When I was in my 20s, a friend challenged me about the books I was reading. He said, they’re all by women authors. Do women (like me) only like to read works written by women?
I thought of this when I heard about the conference on narrative journalism at Boston University last weekend and the ruckus caused by keynote speaker Gay Talese, a pioneer in importing storytelling techniques from fiction to enliven magazine and newspaper writing. Asked whether there are female writers he admires, Talese told the room of about 600 men and women, no, there were none.
He has since said he misunderstood the question, and he thought the questioner was asking whether there were women journalists who had inspired him in his youth. Talese is 84, and it’s true that female journalists in the 1950s were more rare.Don't miss outSign up for The PointCartoonDavies' latest cartoon: NYC's Trump wall CommentSubmit your letter
Still, his response, while perhaps candid, lacked grace. The greenest of public speaking consultants could have told him to pivot and answer the question as if it were phrased, is there anyone you admire today?
Talese might have mentioned journalist and screenwriter Nora Ephron, author of “When Harry Met Sally.” In a documentary about her life, “Everything Is Copy,” by her son Jacob Bernstein, Talese lavished praise on Ephron, specifically for the phase of her career as a magazine journalist.
Perhaps Talese isn’t as nimble onstage as when he has time to reflect. But I can still manage a pivot. Here is my own list of great women journalists who have influenced me.
Ellen Goodman and Erma Bombeck. Clearly, two very different writers, they are joined in my memory as writers my mother and I loved when I was growing up and read The Boston Globe at home. Goodman wrote columns about social change and progressive politics, once boldly comparing deniers of man-made global warming to deniers of the Holocaust. Bombeck was folksy, chronicling suburban family life with comic irreverence. Their heirs today are apparent in female columnists and mommy and daddy bloggers.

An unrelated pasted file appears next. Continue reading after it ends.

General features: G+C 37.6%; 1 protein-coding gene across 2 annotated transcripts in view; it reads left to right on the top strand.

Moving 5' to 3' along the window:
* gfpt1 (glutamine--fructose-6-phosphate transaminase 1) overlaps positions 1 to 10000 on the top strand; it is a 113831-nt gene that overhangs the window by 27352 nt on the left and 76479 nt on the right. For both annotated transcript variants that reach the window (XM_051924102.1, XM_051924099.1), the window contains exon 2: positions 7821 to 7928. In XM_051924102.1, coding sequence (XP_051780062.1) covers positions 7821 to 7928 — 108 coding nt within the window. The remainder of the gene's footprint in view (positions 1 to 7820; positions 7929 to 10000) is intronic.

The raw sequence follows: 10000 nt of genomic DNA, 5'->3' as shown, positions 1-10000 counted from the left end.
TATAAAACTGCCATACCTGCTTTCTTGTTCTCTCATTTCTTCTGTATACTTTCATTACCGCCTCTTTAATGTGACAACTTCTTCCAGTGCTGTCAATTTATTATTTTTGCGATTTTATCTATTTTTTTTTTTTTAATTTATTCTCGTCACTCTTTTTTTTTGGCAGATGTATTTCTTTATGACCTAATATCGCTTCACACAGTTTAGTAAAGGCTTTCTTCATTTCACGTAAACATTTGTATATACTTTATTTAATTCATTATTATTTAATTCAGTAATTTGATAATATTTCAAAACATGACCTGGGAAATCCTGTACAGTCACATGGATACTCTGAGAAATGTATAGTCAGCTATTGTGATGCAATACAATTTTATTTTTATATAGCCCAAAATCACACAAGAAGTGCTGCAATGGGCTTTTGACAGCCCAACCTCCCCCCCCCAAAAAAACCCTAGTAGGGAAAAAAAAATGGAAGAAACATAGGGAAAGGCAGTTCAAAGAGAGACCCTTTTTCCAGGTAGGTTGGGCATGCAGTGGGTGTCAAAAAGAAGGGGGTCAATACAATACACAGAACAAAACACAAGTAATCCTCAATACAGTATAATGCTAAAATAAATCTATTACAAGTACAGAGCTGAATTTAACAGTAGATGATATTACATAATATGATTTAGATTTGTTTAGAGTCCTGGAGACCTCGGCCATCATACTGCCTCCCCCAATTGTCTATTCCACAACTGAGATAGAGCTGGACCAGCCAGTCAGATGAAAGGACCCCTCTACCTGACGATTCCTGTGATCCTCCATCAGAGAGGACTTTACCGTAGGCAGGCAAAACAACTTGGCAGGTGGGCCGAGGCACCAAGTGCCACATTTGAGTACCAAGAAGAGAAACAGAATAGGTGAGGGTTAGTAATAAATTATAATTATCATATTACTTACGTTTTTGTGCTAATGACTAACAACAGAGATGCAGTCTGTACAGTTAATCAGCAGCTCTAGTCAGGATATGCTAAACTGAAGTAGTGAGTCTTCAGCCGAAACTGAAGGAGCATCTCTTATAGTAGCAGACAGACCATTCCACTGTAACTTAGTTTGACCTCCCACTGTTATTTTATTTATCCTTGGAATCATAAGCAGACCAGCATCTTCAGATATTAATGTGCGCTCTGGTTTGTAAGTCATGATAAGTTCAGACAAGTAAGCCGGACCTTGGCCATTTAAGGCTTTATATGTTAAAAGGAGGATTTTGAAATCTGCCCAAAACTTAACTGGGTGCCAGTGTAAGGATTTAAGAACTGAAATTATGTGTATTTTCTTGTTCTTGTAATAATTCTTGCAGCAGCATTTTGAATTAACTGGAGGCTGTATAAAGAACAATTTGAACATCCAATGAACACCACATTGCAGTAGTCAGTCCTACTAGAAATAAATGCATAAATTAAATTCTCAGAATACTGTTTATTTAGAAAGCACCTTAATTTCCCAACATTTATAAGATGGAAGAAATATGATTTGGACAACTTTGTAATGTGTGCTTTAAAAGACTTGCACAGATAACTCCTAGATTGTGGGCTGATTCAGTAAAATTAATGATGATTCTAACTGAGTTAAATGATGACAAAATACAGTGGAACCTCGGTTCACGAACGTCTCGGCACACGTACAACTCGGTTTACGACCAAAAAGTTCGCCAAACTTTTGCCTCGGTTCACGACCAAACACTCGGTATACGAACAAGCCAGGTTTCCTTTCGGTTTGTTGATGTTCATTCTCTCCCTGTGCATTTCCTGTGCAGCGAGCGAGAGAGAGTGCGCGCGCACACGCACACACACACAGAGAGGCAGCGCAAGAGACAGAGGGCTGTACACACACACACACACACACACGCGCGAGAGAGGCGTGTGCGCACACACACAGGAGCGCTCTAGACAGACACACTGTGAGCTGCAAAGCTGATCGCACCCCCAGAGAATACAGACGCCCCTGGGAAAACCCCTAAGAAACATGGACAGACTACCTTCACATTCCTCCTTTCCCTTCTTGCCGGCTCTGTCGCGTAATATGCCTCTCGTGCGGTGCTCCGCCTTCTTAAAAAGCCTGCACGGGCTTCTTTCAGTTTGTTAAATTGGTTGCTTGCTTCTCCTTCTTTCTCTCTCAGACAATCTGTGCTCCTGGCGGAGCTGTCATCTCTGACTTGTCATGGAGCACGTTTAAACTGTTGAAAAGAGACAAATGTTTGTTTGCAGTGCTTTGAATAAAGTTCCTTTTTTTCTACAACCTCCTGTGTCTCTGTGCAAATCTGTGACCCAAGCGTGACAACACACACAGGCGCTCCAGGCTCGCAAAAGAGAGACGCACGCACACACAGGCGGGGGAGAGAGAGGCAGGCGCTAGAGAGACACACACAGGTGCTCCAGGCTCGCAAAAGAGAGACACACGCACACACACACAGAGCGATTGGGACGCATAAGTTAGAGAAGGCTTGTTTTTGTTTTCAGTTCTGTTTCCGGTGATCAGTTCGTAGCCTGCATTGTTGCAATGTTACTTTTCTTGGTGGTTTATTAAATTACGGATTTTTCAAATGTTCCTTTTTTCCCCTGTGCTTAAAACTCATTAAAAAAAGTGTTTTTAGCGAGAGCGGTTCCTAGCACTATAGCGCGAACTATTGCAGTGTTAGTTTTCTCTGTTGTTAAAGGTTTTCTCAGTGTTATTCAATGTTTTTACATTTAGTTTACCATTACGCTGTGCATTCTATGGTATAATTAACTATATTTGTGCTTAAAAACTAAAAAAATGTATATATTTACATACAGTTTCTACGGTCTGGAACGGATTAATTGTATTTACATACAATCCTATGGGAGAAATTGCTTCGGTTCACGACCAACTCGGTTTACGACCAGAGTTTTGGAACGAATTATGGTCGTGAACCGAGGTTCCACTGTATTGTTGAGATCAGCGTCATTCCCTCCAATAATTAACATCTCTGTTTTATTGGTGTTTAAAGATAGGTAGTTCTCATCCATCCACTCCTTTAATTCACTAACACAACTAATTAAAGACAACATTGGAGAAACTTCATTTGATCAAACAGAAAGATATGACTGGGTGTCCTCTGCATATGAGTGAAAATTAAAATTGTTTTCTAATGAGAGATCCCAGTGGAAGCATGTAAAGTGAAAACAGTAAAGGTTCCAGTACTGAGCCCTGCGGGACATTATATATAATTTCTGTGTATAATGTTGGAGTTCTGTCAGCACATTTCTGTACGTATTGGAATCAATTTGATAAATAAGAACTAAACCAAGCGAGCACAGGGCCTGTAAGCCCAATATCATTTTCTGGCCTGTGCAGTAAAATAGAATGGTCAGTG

Betty Friedan. Her book “The Feminine Mystique” was published when I was 3. I grew up secure in its message that women should not allow society to tell them who they should be.
Gloria Steinem. Not for the usual reasons. Her 1992 book about believing in oneself, “Revolution From Within,” inspired me to value myself outside of a relationship when I was a single newspaper reporter in Los Angeles in the mid-1990s.
Linda Hossie, Maggie O’Kane, Mary McGrory and Mary Williams Walsh. These reporters wrote about systematic and organized rape as a weapon of ethnic cleansing during the Bosnian War. This was a time, in the early- to mid-1990s, when atrocities against women usually went unmentioned in war coverage.
Adrienne Rich. Although she had been writing since the 1950s, I discovered her books when I was a young mother in the late 1990s. Rich presented bracing truths about motherhood that I was reading nowhere else.
And, finally . . . the many amazing women journalists I’ve worked with through a half-dozen newspaper jobs. The ones whose adrenaline pumped when they pursued a story. The ones who patiently and persistently dug through data and documents, cajoled and protected sources, and who made that extra phone call to be sure they were fair to all sides. The ones whose writing was as vivid as a painting.
Yes, my male colleagues have been equally as skilled and dedicated. I’d be pulling a Talese if I didn’t say so.
Yet, even though one man on a stage may not always remember these women journalists — or if history gives them the slight — they have surely shaped their times.
Anne Michaud is the interactive editor for Newsday Opinion.